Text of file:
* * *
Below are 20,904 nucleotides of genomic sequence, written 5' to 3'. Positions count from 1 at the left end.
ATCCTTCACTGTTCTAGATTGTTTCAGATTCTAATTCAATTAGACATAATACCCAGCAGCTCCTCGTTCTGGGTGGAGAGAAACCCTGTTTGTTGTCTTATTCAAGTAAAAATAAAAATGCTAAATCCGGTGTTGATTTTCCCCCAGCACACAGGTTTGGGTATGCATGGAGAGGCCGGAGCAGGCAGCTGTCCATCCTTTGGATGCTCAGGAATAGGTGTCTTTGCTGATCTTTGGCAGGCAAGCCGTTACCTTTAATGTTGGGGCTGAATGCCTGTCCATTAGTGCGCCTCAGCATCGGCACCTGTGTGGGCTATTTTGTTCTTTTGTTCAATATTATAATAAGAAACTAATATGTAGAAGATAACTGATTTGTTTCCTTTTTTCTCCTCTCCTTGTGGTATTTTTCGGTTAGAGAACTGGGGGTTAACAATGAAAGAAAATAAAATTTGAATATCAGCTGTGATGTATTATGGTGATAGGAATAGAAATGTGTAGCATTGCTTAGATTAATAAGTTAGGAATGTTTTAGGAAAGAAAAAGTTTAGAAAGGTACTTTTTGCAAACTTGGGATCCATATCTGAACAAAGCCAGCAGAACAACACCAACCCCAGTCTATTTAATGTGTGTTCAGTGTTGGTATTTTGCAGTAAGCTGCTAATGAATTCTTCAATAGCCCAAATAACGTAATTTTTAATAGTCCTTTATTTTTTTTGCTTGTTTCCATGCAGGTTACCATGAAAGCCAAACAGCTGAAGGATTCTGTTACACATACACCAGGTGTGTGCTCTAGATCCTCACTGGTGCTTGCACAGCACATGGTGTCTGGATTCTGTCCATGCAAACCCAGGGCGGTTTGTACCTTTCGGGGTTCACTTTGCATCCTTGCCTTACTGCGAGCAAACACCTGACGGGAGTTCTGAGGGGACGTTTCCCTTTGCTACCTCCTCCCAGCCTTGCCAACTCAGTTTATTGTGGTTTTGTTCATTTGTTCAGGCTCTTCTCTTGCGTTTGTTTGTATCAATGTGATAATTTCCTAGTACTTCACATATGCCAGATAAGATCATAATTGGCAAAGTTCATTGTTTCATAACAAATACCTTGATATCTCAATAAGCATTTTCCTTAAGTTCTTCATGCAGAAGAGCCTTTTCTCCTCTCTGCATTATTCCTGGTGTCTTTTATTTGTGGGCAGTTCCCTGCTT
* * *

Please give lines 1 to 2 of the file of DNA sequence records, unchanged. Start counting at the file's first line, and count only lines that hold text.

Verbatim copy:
Below are 20,904 nucleotides of genomic sequence, written 5' to 3'. Positions count from 1 at the left end.
ATCCTTCACTGTTCTAGATTGTTTCAGATTCTAATTCAATTAGACATAATACCCAGCAGCTCCTCGTTCTGGGTGGAGAGAAACCCTGTTTGTTGTCTTATTCAAGTAAAAATAAAAATGCTAAATCCGGTGTTGATTTTCCCCCAGCACACAGGTTTGGGTATGCATGGAGAGGCCGGAGCAGGCAGCTGTCCATCCTTTGGATGCTCAGGAATAGGTGTCTTTGCTGATCTTTGGCAGGCAAGCCGTTACCTTTAATGTTGGGGCTGAATGCCTGTCCATTAGTGCGCCTCAGCATCGGCACCTGTGTGGGCTATTTTGTTCTTTTGTTCAATATTATAATAAGAAACTAATATGTAGAAGATAACTGATTTGTTTCCTTTTTTCTCCTCTCCTTGTGGTATTTTTCGGTTAGAGAACTGGGGGTTAACAATGAAAGAAAATAAAATTTGAATATCAGCTGTGATGTATTATGGTGATAGGAATAGAAATGTGTAGCATTGCTTAGATTAATAAGTTAGGAATGTTTTAGGAAAGAAAAAGTTTAGAAAGGTACTTTTTGCAAACTTGGGATCCATATCTGAACAAAGCCAGCAGAACAACACCAACCCCAGTCTATTTAATGTGTGTTCAGTGTTGGTATTTTGCAGTAAGCTGCTAATGAATTCTTCAATAGCCCAAATAACGTAATTTTTAATAGTCCTTTATTTTTTTTGCTTGTTTCCATGCAGGTTACCATGAAAGCCAAACAGCTGAAGGATTCTGTTACACATACACCAGGTGTGTGCTCTAGATCCTCACTGGTGCTTGCACAGCACATGGTGTCTGGATTCTGTCCATGCAAACCCAGGGCGGTTTGTACCTTTCGGGGTTCACTTTGCATCCTTGCCTTACTGCGAGCAAACACCTGACGGGAGTTCTGAGGGGACGTTTCCCTTTGCTACCTCCTCCCAGCCTTGCCAACTCAGTTTATTGTGGTTTTGTTCATTTGTTCAGGCTCTTCTCTTGCGTTTGTTTGTATCAATGTGATAATTTCCTAGTACTTCACATATGCCAGATAAGATCATAATTGGCAAAGTTCATTGTTTCATAACAAATACCTTGATATCTCAATAAGCATTTTCCTTAAGTTCTTCATGCAGAAGAGCCTTTTCTCCTCTCTGCATTATTCCTGGTGTCTTTTATTTGTGGGCAGTTCCCTGCTT